David Olusoga on house histories: “Our homes are often the sites of great dramas and tragedies”

The first series of BBC Two's em>A House Through Time turned an unheralded Liverpool townhouse into a media sensation. Now, fresh from filming a second series, David Olusoga reveals why Britons are finding the history of their homes so captivating | Accompanies the four-part BBC Two series A House Through Time

Falkner Street, Liverpool in the 1960s. A house on this road was the star of a 2018 BBC series. (Image by Nick Hedges)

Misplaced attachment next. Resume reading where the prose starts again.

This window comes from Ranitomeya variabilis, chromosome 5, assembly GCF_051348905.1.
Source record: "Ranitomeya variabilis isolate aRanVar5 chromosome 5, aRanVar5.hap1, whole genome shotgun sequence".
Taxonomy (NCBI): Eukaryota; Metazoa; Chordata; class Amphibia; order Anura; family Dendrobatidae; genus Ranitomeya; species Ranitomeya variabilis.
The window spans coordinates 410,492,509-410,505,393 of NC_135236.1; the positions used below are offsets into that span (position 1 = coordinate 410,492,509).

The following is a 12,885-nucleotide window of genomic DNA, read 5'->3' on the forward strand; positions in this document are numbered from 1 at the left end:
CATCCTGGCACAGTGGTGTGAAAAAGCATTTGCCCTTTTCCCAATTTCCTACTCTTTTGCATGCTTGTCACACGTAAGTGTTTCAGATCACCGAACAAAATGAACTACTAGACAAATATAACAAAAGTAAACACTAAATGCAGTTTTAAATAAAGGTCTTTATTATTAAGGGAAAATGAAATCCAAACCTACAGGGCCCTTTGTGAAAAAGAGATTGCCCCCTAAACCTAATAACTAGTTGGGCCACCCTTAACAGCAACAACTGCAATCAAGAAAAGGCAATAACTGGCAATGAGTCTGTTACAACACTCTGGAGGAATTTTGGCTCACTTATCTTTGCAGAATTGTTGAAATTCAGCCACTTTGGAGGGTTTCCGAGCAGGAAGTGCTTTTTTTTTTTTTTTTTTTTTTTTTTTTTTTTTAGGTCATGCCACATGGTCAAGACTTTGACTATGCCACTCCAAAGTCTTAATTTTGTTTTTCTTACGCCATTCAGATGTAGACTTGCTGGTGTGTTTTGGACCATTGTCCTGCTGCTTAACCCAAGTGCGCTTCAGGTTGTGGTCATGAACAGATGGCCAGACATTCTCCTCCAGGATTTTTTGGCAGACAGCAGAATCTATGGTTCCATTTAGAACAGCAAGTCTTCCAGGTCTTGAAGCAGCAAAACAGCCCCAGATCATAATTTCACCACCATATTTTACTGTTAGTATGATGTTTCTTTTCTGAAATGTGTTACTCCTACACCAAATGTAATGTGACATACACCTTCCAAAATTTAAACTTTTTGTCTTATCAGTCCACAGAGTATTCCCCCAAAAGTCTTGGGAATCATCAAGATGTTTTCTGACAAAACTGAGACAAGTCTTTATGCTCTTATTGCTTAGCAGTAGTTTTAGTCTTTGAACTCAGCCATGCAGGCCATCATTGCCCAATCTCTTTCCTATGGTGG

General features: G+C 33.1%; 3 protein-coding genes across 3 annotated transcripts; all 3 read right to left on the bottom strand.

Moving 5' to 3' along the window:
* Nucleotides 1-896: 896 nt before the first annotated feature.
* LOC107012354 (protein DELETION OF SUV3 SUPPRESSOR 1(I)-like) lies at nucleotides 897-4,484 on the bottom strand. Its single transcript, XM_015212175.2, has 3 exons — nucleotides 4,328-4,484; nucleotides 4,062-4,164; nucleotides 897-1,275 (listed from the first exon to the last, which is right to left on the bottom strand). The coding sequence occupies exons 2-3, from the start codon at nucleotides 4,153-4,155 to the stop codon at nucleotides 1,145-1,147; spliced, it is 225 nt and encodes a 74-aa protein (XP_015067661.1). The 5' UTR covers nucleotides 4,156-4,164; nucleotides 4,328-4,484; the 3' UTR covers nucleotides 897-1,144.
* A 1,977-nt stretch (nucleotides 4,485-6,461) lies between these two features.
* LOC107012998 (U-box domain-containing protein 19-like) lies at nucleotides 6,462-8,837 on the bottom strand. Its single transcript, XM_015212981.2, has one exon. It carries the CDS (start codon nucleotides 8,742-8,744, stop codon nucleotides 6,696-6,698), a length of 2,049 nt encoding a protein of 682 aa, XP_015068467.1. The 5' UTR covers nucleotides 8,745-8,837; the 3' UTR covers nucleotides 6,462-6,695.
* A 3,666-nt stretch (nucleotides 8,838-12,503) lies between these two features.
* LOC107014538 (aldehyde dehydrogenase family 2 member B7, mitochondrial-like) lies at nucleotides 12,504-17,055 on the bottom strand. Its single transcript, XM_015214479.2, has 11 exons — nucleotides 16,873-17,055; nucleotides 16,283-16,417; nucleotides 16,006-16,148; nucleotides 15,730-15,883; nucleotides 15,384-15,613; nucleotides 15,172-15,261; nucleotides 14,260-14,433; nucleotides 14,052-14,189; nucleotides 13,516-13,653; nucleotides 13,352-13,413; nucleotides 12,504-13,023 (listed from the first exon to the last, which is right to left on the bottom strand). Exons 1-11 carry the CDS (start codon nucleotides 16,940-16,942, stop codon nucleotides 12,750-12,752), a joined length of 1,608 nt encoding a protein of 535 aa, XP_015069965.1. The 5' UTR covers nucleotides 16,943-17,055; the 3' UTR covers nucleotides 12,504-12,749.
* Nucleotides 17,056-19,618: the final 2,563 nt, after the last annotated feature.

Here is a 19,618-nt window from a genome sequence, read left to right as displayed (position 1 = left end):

What are the first things we do when we move into a new house? We immediately set about stamping on to it our tastes and our identity. We redecorate, organise the furniture and methodically arrange our books – the carefully collected volumes that we hope say something about us and our lives. This, and the frenzy of cleaning and scrubbing that precedes it, is about much more than personal taste and domestic hygiene. It is also an attempt to exorcise from our new private space the lingering presence of its past residents. In order to make the empty frame of an old house into a new home, we attempt to disguise an unavoidable truth: that until recently it was the home of other people, and before them yet more people, a line of strangers stretching back decades and sometimes centuries.

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